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Discussion Starter #1
So I read a little about them and decided that I might as well add it to the preps. Can be useful plus they make good decorations sitting around the house. So which brands would you suggest and what type of oil will they run on? If SHTF and you run out what can you use as a substitute? Is V&O or lamplight any good? That's what I have found locally
 

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A Round American Woman
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Basic oil lamps, the kind that use a clear oil liquid and have the glass hurricane top are pretty basic. I haven't bought one for myself, all of mine have been handed down.

Have extra wicks on hand, and the fuel is called "lamp oil" or "liquid paraffin". We used to have a store that carried these, but I am having trouble finding the gallons of oil locally.

I would not keep them all full, I have seen my little one (kept in a windowless bathroom for emergencies) lose fuel over time, so I keep one with oil and the others in storage, empty just in case.

Brands? I can't help there, mine are old. I do know that you can even buy a kit to turn a canning, mason jar into a oil lamp. I also am learning candle making and my stocks include paraffin and wicks.
 

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off-grid organic farmer
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The basic simple ones work fine. They burn lamp oil, olive oil or kerosene. They are fine for general use, though few put off enough light to read by.

The brightest lamp is the Petromax BriteLyt. They burn any flammable liquid: lamp oil, olive oil, kerosene, gasoline, lard, ... These guys put off enough light that one lamp in a room can allow a dozen people to all read books.
 

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I have several, some passed down from family, some from ebay, bought a few from a local antique mall, a few are new. I used to Civil War reenact, and found them to be very handy when the power failed (especially when the grid went down back in 03) You can buy oil in gallon containers from a variety of stores.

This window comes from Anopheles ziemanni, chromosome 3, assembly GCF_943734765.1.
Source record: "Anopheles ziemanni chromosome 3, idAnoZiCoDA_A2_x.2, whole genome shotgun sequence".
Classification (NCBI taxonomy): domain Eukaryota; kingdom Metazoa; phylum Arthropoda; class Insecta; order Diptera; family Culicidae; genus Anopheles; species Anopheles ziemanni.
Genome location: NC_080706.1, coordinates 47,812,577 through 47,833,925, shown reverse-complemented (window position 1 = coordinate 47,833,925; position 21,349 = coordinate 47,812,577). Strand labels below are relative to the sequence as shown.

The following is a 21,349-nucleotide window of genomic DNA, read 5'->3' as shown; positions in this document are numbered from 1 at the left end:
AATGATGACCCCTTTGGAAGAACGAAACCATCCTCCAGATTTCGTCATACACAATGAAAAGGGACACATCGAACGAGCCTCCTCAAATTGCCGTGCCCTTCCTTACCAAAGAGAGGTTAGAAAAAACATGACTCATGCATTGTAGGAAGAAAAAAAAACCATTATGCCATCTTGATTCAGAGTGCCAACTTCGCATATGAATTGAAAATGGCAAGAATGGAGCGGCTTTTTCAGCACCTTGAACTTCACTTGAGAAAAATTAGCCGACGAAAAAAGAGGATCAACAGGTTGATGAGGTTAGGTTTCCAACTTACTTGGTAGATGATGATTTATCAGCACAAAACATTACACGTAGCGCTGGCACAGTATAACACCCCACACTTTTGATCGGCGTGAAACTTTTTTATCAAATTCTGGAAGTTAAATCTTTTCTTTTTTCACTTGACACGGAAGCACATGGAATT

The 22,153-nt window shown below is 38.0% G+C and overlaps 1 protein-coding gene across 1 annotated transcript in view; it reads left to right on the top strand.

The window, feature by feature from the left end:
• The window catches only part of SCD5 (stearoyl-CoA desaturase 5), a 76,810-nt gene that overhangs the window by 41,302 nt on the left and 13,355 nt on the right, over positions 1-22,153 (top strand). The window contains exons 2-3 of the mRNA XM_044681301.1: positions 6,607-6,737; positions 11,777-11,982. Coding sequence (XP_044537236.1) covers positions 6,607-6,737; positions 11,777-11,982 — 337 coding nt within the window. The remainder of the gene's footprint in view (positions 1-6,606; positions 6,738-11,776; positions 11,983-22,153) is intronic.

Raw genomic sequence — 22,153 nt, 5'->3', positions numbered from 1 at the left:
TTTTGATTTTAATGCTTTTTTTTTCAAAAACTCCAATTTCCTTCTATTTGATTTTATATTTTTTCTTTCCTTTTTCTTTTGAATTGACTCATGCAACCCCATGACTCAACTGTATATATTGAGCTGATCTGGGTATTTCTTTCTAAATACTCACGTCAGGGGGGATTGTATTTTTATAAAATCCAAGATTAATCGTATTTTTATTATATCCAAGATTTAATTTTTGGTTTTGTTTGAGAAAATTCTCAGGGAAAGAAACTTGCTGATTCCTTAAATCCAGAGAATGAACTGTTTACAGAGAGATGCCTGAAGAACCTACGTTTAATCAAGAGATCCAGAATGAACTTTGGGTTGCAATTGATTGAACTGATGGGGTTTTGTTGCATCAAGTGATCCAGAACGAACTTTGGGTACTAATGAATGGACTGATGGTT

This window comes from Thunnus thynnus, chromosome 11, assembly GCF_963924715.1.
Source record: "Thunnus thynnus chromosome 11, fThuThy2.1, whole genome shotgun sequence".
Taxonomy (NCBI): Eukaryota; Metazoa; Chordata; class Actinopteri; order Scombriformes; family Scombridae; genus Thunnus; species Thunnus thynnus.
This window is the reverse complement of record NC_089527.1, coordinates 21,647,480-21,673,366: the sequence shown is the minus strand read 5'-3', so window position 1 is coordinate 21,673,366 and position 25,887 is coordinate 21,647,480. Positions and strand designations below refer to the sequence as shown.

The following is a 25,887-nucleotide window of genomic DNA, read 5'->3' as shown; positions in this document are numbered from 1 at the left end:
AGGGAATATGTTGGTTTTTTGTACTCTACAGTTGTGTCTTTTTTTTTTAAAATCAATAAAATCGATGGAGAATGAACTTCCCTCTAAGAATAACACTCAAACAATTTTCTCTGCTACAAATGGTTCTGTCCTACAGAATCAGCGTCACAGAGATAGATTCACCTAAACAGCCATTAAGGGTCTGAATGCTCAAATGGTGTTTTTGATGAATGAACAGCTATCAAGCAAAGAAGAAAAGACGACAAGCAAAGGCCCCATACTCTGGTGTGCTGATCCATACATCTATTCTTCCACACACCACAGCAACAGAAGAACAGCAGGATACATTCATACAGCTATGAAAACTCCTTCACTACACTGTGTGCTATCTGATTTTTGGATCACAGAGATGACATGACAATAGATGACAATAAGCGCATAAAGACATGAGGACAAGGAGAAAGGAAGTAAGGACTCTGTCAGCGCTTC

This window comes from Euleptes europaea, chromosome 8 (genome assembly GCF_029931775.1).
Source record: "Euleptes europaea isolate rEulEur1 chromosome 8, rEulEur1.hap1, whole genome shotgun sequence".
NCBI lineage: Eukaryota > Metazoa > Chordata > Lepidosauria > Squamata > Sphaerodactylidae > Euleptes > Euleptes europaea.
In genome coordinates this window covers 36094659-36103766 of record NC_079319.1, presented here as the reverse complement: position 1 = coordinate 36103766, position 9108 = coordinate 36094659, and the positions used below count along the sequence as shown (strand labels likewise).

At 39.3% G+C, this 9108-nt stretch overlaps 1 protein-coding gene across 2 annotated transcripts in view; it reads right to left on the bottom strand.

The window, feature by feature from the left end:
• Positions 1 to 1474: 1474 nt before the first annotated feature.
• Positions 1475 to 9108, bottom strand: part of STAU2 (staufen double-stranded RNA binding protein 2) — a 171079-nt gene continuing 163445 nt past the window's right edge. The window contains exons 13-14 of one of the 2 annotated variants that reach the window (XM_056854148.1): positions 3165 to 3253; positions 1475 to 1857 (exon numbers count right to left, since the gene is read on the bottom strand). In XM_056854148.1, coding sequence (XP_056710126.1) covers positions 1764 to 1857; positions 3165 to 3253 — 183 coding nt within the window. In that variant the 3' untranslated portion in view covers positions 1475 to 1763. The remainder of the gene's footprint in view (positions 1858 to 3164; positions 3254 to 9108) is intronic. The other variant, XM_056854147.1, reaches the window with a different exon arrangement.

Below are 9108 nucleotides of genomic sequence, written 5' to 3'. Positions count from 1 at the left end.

I suggest getting antique lamps and replace the wicks. They are better made for heavy usage then the decorative new ones. They are not expensive either.
 

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Somebody will probably come in here and suggest Dietz lanters. I bought a few. They came with "made in China" stickers on the bottom but they seem to work fine.

YMMV
 

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Why is the Rum gone?
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I am a cheap skate.
I went to the Amish general store near Marion, KY and picked up several oil lamp burners (with wicks) for $1.50 each. These are the kind that attach to mason jars.
I also got the chimneys for $4.00 each.
So, for a total of $5.50 each and a few mason jars that I already had, I got a half dozen servicable lamps.
Fill them about half full with pretty rocks, marbles etc before adding fuel and you don't have to worry about them tipping over like some lamps do.
They work great and I didn't have to break the bank get what I needed.
 

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Discussion Starter #9
Thanks for the suggestions. There's really no place around here ik of that sell those kind of antiques. Most are usually furniture and such. Hopefully I can find something good soon
 

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Walmart currently has cheap yet well made lamps for ~$7.00, 32oz Clear Lamp Fuel for ~$6.00, and flat style wicks for $.99 each. The decorative style lamps seem to burn hotter than the style that can be carried around and are usually hold a lot more fuel. Keeping them full will have them ready for an instant light but you will lose fuel to evaporation over time. I have 2 decorative lamps from my grandmother I keep roughly half full and probably lose half of that fuel to evaporation each year.
 

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A few years ago when I was still smoking I used to go into this little cigarette store and over in the corner was the owners (someones) cheap junk display, knick knacks and dishes mostly. I picked up 6 old oil lamps...some with globes, some without...for $5.00 each. They all needed cleaning up and new wicks but they work as well or better than anything new I've bought.